7 Easy (And Free!) Ways to Stimulate Your Vagus Nerve

7 Easy (And Free!) Ways to Stimulate Your Vagus Nerve

The vagus nerve could be likened to the queen of the parasympathetic nervous system — a.k.a. the “rest and digest” — so the more we can do things that “stimulate” or activate it, like deep breathing, the more we offset the effects of the sympathetic nervous system and reduce cortisol levels.

Ideally, within your autonomic nervous system, the tug of war between these two opposing mechanisms creates a "yin-yang" type of harmony marked by homeostatic balance.

Unfortunately, the hectic paced, digital age we find ourselves living in causes our evolutionary biology to short-circuit by throwing our individual and collective nervous systems out of balance.

It's for this reason that a healthy vagal tone has become a heightened area of research within the scientific community. Thankfully, there are easy to implement, highly effective, science-backed ways to activate the power of your parasympathetic nervous system by stimulating your vagus nerve.

7 Easy Ways To Stimulate Your Vagus Nerve

Cold Therapy

According to one study, when the body is exposed to cold therapy, our fight-or-flight system declines and our rest-and-digest system increases - stimulating the vagus nerve. An easy way to get started? Cold showers. Learn more of the benefits associated with cold therapy here and check out our three favorite ways to get started with cold therapy here.

Positive Thinking

In a study of 65 people, half of the participants were instructed to sit and focus their thoughts on positive thoughts towards others. The result? Increased positive emotions produced increases in vagal tone, an effect mediated by increased perceptions of social connections. 

Meditation

Meditation has amazing neurological benefits - from altering grey matter volume, to stress reduction, improved focus, and increasing creativity but it’s also a powerful neurohack to support vagal tone. 

In a 2016 study, 35 test subjects practiced mindfulness meditation as a means to handle life’s stressors. After four months, subjects showed higher levels of brain connectivity and lowered inflammation, indicating a healthier vagal tone. 

If you love the science behind breathwork as much as we do, you will love our podcast interview with Ariel Garten of Muse, creators of the brain-sensing headband biohackers love for deeper meditation practices. 

Breathwork

Breathwork is one of the fastest and easiest ways to activate the vagus nerve. By applying strategic breathing practices, you are able to utilize the body and mind to experience pure consciousness also known as a sense of oneness. Check the research, here, and learn more about our favorite breathwork technique, here. You might even love this podcast interview with Dr. Andrew Huberman, as he helps us better understand how to use breath to shift out of fear states.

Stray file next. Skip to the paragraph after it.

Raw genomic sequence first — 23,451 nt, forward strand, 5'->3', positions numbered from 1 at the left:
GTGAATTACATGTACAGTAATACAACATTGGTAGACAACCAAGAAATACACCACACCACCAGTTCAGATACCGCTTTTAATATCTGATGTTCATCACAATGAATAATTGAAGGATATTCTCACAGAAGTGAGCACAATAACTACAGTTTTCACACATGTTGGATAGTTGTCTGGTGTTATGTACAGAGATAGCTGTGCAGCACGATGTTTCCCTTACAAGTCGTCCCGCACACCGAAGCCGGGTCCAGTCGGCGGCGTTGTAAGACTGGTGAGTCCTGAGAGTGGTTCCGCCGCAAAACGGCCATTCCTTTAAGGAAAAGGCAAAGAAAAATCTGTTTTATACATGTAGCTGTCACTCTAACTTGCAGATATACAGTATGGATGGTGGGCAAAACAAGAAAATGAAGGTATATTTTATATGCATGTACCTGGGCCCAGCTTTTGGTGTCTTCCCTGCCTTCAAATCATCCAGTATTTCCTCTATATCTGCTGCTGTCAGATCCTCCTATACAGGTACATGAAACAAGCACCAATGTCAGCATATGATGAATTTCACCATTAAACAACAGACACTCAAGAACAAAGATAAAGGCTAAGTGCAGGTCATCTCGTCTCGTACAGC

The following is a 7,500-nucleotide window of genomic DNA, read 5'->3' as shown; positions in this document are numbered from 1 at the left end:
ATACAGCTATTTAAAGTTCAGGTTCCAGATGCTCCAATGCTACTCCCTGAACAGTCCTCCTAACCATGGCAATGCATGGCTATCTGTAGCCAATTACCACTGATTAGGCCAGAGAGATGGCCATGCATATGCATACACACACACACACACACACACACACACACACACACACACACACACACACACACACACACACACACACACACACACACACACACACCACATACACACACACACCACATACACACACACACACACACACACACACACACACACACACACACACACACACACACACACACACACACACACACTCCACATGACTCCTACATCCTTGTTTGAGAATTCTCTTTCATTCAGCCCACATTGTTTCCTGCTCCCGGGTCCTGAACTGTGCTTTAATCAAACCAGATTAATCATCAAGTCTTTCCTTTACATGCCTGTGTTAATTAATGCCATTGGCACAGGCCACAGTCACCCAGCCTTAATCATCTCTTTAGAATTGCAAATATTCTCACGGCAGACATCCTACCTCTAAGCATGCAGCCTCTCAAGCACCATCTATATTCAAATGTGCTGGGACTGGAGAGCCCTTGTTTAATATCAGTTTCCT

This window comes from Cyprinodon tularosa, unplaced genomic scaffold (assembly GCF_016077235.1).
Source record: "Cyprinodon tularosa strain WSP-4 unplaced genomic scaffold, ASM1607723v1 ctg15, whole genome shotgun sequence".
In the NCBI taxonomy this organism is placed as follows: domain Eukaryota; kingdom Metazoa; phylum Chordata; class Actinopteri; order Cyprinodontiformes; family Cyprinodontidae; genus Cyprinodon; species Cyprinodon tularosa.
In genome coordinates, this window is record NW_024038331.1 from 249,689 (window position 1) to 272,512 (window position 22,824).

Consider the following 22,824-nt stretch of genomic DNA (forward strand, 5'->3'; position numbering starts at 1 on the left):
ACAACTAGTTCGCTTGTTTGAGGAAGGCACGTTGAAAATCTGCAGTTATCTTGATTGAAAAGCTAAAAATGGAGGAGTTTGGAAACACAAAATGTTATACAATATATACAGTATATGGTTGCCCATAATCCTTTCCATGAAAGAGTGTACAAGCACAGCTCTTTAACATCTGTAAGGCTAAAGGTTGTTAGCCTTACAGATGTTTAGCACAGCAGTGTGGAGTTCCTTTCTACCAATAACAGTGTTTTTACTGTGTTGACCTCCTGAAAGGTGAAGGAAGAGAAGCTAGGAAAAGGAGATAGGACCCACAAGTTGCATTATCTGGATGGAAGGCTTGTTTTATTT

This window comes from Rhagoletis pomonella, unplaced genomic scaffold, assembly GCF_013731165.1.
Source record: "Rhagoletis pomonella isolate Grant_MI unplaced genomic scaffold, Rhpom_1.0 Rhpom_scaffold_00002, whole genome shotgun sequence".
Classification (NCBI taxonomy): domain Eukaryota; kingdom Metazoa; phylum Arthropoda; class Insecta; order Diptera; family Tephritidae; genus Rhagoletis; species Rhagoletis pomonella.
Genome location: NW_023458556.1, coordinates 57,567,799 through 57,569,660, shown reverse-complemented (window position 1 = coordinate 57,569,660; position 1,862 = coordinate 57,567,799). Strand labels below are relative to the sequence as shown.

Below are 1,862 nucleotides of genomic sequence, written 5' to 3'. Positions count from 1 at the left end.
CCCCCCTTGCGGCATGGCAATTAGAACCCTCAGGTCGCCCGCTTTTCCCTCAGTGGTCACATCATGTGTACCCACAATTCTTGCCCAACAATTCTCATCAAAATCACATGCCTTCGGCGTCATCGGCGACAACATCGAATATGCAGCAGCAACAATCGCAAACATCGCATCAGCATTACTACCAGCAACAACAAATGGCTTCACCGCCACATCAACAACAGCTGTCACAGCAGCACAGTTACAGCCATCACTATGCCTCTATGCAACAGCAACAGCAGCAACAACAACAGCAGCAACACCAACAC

Laughing

Laughter stimulates diaphragmatic breathing, activates the parasympathetic nervous system, and triggers the “tend-and-befriend” response linked to healthy vagal tone. Even ten minutes of laughter is sufficient in triggering mental and physical health benefits. Take a peek at the research.

Singing and Chanting

The vagus nerve is connected to both your vocal cords and the muscles at the back of your throat. Singing, chanting, and even humming have been shown to activate these muscles and increase heart rate variability, thus stimulating your vagus nerve. 

Exercise

We know that exercise supports mitochondrial health and helps reverse cognitive decline, but it’s also been shown to stimulate the vagus nerve, which may explain its beneficial brain and mental health effects. Read the study, here.

By understanding the incredible power of your vagus nerve you can begin practicing ways to flex its inhibitory strength to help you live an optimized life and offset the effects of the sympathetic nervous system. 

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2 Comments

  • Nathaniel Craven
    I have to say reading this is definitely a synchronicity. I’m currently just starting a book on accessing the tower of the Vegus nerve and when I look at the seven points, I have been practicing all but exercise though I do practice yoga.
  • Michael Aschoff
    Any suggestions for someone that had their vagus nerve cut? It was done during a Nissen Fundoplication in the Navy in 1996. I've suffered from SIBO for years and finally addressed my biofilms and Candida infestation. I have been vitamin A, D, E and K, Fe, B and magnesium deficient due to fat malabsorption. I have a super elevated parasympathetic nervous system and can never relax. I started working with a Functional Medicine doctor and he has addressed many of my deficiencies and SIBO. The kicker is my body no longer makes stomach acid, none. I have to supplement with Betaine HCl, 10 capsules per meal! You can imagine what this means for my gut biome. It is always being challenged ... I am the canary in the mine when it comes to food born illness.
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